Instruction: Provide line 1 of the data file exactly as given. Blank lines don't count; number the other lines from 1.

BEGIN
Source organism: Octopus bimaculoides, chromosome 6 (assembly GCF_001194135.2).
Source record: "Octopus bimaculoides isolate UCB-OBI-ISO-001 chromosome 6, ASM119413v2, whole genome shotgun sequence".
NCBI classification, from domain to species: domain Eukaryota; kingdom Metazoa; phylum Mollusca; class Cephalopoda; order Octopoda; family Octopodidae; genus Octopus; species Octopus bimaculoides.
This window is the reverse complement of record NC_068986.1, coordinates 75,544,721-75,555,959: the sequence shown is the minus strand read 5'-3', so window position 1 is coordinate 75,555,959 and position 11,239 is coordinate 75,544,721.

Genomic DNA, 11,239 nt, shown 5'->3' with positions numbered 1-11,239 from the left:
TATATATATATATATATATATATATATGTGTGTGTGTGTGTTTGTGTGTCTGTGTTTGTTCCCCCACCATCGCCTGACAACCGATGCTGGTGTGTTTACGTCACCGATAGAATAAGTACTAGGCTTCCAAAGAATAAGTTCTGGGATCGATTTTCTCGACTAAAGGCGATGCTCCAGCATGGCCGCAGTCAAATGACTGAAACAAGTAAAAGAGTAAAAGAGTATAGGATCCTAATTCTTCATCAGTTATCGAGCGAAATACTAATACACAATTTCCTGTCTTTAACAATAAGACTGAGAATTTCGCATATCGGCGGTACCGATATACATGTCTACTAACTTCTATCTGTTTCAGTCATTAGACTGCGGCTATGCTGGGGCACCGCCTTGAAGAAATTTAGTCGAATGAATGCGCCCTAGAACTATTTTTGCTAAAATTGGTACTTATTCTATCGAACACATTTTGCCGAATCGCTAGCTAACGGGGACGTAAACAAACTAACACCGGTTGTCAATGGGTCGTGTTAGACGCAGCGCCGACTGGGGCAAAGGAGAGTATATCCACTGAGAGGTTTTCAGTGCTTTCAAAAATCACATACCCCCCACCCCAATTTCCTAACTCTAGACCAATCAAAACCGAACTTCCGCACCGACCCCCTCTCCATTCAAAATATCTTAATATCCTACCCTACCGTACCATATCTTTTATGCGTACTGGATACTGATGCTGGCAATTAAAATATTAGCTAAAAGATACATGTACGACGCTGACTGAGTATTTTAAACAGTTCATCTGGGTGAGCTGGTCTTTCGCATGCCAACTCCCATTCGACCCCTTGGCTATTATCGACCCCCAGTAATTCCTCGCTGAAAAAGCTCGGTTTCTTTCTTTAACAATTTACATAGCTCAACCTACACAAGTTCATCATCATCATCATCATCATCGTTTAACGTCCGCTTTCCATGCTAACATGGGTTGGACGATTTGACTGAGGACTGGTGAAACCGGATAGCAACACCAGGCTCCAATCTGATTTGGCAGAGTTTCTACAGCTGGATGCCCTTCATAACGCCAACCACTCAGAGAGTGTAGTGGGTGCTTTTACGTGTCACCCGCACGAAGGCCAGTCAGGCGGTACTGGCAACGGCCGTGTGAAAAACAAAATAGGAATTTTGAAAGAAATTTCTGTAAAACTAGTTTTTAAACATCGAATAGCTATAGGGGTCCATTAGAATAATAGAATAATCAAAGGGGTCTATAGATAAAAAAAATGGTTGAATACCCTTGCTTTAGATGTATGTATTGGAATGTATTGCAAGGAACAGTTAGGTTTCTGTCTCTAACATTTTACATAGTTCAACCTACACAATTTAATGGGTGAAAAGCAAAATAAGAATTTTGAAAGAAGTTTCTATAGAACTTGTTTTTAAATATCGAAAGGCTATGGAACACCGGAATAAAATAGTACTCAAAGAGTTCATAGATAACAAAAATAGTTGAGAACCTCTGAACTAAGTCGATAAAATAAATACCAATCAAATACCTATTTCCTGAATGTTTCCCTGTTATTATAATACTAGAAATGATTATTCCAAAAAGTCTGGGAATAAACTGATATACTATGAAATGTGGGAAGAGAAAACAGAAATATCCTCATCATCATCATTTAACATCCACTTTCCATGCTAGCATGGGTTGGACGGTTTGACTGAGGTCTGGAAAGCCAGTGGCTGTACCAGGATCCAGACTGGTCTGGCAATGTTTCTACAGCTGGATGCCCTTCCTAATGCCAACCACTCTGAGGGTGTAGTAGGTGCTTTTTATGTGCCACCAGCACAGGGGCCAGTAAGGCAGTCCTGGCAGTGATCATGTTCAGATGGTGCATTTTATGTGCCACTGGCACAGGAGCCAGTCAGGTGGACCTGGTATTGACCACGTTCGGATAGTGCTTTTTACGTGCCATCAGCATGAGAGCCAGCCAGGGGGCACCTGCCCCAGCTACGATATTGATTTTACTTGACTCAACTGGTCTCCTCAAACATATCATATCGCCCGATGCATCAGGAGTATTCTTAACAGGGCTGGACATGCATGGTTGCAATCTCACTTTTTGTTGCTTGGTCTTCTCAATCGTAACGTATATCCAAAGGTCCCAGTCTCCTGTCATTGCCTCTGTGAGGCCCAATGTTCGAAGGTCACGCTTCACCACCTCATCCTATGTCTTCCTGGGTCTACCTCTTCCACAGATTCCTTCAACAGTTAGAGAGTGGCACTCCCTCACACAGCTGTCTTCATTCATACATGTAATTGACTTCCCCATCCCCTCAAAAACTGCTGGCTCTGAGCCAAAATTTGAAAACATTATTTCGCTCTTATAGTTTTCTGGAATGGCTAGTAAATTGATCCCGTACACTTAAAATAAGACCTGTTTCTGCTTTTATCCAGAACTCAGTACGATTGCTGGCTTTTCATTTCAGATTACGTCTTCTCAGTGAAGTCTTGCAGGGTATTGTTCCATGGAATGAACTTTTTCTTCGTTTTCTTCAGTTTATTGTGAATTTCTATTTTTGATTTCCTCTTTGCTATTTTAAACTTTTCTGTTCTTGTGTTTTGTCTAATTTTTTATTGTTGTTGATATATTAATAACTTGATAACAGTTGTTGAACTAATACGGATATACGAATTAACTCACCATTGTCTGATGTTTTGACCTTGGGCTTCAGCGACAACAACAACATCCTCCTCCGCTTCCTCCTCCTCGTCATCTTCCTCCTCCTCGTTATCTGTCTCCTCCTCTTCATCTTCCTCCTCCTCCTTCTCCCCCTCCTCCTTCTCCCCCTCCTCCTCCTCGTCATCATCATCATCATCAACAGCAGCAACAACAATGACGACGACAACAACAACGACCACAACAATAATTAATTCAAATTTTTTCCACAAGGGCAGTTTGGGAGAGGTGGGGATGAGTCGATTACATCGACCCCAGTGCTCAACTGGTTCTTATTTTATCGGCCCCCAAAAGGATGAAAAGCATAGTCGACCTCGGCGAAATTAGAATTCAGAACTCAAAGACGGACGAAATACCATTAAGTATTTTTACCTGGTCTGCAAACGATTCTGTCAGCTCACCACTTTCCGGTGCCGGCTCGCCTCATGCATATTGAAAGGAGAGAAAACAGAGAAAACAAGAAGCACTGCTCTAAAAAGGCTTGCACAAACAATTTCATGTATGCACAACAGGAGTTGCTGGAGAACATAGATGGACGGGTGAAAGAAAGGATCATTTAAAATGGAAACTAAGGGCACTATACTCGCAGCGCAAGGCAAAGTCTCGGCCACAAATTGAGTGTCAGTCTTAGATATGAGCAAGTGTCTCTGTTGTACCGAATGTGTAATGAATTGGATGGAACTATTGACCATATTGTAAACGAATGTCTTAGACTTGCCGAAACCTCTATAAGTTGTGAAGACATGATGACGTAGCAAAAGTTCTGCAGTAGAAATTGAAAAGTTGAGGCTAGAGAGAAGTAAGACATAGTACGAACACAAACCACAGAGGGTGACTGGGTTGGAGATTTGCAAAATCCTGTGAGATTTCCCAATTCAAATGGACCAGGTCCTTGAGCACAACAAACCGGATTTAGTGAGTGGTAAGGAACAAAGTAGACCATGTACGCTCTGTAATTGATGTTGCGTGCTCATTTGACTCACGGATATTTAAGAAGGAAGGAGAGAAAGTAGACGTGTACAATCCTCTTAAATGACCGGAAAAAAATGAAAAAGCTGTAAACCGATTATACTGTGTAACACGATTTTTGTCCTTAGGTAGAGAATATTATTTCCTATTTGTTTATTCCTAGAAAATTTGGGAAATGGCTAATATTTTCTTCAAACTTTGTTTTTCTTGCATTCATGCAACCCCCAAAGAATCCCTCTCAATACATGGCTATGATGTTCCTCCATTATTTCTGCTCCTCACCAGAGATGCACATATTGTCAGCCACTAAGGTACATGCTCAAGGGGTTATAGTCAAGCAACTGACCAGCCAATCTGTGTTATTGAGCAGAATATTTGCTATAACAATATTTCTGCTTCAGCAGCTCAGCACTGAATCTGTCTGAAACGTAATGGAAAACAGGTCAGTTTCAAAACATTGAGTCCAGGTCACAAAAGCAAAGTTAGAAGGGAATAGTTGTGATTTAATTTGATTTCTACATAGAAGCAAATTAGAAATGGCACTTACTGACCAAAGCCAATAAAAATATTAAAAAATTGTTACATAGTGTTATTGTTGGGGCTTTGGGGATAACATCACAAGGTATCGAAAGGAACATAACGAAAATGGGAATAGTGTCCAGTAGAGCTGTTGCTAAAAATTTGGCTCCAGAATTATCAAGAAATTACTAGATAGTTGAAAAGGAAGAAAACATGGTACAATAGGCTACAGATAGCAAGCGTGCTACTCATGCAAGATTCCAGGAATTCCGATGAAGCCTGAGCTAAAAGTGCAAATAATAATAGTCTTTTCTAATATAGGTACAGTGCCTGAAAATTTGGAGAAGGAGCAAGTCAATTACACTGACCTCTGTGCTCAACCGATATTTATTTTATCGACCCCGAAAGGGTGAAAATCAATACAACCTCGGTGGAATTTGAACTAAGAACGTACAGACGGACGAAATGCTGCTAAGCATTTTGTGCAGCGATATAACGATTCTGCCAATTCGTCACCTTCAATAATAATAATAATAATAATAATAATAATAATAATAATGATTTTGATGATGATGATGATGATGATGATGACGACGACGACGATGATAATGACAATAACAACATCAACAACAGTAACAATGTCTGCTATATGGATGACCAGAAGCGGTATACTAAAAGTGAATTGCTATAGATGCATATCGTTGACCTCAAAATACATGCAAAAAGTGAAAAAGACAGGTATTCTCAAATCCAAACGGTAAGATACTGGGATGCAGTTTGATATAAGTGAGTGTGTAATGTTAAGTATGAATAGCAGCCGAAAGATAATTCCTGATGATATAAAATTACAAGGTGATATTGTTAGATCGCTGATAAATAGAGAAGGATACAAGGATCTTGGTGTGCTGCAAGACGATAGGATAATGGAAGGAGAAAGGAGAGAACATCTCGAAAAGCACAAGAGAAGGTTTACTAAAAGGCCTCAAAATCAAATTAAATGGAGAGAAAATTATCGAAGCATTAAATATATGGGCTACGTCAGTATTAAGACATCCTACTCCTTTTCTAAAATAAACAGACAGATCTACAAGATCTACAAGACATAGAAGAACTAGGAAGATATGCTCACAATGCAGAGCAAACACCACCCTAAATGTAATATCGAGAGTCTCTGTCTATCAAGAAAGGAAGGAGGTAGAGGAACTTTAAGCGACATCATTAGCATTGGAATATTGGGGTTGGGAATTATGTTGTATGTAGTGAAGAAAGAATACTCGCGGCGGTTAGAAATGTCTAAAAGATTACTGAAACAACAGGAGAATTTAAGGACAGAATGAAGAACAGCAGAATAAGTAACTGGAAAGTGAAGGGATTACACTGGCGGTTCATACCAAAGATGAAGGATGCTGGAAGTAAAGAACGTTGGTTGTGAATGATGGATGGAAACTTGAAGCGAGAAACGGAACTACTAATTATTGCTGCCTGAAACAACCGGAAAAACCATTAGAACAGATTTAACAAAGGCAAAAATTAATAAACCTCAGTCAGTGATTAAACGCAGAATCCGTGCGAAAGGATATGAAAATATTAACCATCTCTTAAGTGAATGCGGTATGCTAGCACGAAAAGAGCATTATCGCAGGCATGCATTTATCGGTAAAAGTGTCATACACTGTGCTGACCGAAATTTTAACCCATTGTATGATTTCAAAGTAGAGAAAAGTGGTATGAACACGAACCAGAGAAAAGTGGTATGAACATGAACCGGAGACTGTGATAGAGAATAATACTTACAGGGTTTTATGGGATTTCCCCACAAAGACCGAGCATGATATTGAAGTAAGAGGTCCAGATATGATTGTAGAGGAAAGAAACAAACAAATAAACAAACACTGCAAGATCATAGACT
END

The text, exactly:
Source organism: Octopus bimaculoides, chromosome 6 (assembly GCF_001194135.2).